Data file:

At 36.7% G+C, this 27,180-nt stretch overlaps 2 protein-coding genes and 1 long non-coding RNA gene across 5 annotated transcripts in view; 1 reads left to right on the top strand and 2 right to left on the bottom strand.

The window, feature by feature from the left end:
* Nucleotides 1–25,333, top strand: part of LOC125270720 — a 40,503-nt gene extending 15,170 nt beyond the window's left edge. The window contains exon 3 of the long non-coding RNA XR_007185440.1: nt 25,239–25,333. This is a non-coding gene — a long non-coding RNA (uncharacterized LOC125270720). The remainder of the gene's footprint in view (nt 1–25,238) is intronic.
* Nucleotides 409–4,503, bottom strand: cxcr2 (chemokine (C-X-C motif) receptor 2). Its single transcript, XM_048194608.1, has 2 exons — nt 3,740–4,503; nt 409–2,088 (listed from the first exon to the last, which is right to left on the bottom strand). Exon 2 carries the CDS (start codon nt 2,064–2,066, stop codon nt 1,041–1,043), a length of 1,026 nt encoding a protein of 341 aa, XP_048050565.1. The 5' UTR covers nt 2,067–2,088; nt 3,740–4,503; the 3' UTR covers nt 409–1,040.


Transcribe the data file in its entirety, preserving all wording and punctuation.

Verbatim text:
At 36.7% G+C, this 27,180-nt stretch overlaps 2 protein-coding genes and 1 long non-coding RNA gene across 5 annotated transcripts in view; 1 reads left to right on the top strand and 2 right to left on the bottom strand.

The window, feature by feature from the left end:
* Nucleotides 1–25,333, top strand: part of LOC125270720 — a 40,503-nt gene extending 15,170 nt beyond the window's left edge. The window contains exon 3 of the long non-coding RNA XR_007185440.1: nt 25,239–25,333. This is a non-coding gene — a long non-coding RNA (uncharacterized LOC125270720). The remainder of the gene's footprint in view (nt 1–25,238) is intronic.
* Nucleotides 409–4,503, bottom strand: cxcr2 (chemokine (C-X-C motif) receptor 2). Its single transcript, XM_048194608.1, has 2 exons — nt 3,740–4,503; nt 409–2,088 (listed from the first exon to the last, which is right to left on the bottom strand). Exon 2 carries the CDS (start codon nt 2,064–2,066, stop codon nt 1,041–1,043), a length of 1,026 nt encoding a protein of 341 aa, XP_048050565.1. The 5' UTR covers nt 2,067–2,088; nt 3,740–4,503; the 3' UTR covers nt 409–1,040.